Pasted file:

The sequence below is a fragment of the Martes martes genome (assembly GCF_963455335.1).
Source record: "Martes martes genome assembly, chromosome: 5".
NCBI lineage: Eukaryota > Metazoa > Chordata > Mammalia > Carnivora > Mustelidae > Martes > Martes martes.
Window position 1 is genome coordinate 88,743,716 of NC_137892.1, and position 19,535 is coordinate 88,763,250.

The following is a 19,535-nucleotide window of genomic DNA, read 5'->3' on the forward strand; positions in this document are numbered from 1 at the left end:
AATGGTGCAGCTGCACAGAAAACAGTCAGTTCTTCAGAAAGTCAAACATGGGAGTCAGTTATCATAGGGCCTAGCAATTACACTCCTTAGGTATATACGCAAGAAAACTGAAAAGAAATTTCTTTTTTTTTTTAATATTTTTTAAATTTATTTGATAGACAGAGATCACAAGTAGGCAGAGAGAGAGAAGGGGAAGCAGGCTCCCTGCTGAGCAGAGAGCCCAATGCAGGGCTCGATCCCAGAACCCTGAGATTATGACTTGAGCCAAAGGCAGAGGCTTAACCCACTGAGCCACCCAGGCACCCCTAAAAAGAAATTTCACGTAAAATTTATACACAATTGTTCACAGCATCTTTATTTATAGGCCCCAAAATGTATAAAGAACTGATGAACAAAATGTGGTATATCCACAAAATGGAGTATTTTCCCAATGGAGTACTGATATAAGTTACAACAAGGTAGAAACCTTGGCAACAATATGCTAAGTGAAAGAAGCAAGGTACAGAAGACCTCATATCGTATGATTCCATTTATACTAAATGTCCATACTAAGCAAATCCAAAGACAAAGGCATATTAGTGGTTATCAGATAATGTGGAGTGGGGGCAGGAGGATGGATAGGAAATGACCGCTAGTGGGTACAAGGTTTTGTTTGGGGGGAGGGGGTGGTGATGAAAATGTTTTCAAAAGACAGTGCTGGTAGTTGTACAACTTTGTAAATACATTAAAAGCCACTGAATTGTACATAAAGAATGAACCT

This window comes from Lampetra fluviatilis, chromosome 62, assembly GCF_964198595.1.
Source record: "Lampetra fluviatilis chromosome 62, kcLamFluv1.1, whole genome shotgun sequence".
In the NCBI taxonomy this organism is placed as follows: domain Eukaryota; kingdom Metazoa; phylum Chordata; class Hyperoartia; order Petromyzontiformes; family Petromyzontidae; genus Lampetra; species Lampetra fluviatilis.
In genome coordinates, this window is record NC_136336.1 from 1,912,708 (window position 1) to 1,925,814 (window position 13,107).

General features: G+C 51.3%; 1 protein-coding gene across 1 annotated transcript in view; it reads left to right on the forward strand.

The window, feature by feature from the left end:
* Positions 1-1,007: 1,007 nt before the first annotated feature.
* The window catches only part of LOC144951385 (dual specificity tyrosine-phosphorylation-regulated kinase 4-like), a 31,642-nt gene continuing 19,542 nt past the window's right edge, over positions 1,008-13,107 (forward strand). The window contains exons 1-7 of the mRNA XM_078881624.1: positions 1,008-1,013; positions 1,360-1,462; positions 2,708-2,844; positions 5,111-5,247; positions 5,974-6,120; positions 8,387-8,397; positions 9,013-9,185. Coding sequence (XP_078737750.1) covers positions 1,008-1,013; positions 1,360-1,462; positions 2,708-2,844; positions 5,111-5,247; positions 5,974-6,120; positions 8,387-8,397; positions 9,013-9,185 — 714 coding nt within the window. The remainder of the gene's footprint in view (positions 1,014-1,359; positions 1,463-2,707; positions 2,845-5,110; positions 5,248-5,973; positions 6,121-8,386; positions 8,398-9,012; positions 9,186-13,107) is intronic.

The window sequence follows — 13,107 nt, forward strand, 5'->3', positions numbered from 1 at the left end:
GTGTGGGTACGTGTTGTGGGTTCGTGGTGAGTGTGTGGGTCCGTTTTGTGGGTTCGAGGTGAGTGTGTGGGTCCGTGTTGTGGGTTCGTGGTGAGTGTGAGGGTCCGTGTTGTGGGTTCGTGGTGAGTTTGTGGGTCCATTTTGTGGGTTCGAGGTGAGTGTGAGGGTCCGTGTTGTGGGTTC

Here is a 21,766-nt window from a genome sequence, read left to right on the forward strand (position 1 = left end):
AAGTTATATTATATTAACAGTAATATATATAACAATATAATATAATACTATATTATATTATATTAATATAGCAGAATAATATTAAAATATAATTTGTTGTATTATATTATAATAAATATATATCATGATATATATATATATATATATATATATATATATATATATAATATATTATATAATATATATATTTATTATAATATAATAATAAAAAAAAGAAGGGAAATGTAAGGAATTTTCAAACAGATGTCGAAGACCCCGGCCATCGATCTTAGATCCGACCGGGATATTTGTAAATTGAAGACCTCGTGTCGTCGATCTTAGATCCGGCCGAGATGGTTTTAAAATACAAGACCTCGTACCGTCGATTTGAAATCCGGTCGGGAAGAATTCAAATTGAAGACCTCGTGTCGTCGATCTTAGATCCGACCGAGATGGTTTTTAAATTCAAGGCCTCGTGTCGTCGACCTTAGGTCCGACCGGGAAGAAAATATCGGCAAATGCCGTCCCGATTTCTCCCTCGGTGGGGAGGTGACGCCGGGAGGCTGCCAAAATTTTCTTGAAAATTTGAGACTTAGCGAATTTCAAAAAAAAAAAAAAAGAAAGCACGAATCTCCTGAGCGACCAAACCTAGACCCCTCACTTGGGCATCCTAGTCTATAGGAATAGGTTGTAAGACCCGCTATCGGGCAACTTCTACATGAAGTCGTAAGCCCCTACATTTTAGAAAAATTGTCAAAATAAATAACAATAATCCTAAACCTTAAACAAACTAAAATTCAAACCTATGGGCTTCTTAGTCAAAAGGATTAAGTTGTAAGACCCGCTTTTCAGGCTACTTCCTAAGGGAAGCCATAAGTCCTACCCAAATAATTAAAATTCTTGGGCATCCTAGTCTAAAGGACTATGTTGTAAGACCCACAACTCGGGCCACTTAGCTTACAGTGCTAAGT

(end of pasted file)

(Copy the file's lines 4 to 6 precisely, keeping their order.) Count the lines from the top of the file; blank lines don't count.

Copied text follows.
Window position 1 is genome coordinate 88,743,716 of NC_137892.1, and position 19,535 is coordinate 88,763,250.

The following is a 19,535-nucleotide window of genomic DNA, read 5'->3' on the forward strand; positions in this document are numbered from 1 at the left end:
AATGGTGCAGCTGCACAGAAAACAGTCAGTTCTTCAGAAAGTCAAACATGGGAGTCAGTTATCATAGGGCCTAGCAATTACACTCCTTAGGTATATACGCAAGAAAACTGAAAAGAAATTTCTTTTTTTTTTTAATATTTTTTAAATTTATTTGATAGACAGAGATCACAAGTAGGCAGAGAGAGAGAAGGGGAAGCAGGCTCCCTGCTGAGCAGAGAGCCCAATGCAGGGCTCGATCCCAGAACCCTGAGATTATGACTTGAGCCAAAGGCAGAGGCTTAACCCACTGAGCCACCCAGGCACCCCTAAAAAGAAATTTCACGTAAAATTTATACACAATTGTTCACAGCATCTTTATTTATAGGCCCCAAAATGTATAAAGAACTGATGAACAAAATGTGGTATATCCACAAAATGGAGTATTTTCCCAATGGAGTACTGATATAAGTTACAACAAGGTAGAAACCTTGGCAACAATATGCTAAGTGAAAGAAGCAAGGTACAGAAGACCTCATATCGTATGATTCCATTTATACTAAATGTCCATACTAAGCAAATCCAAAGACAAAGGCATATTAGTGGTTATCAGATAATGTGGAGTGGGGGCAGGAGGATGGATAGGAAATGACCGCTAGTGGGTACAAGGTTTTGTTTGGGGGGAGGGGGTGGTGATGAAAATGTTTTCAAAAGACAGTGCTGGTAGTTGTACAACTTTGTAAATACATTAAAAGCCACTGAATTGTACATAAAGAATGAACCT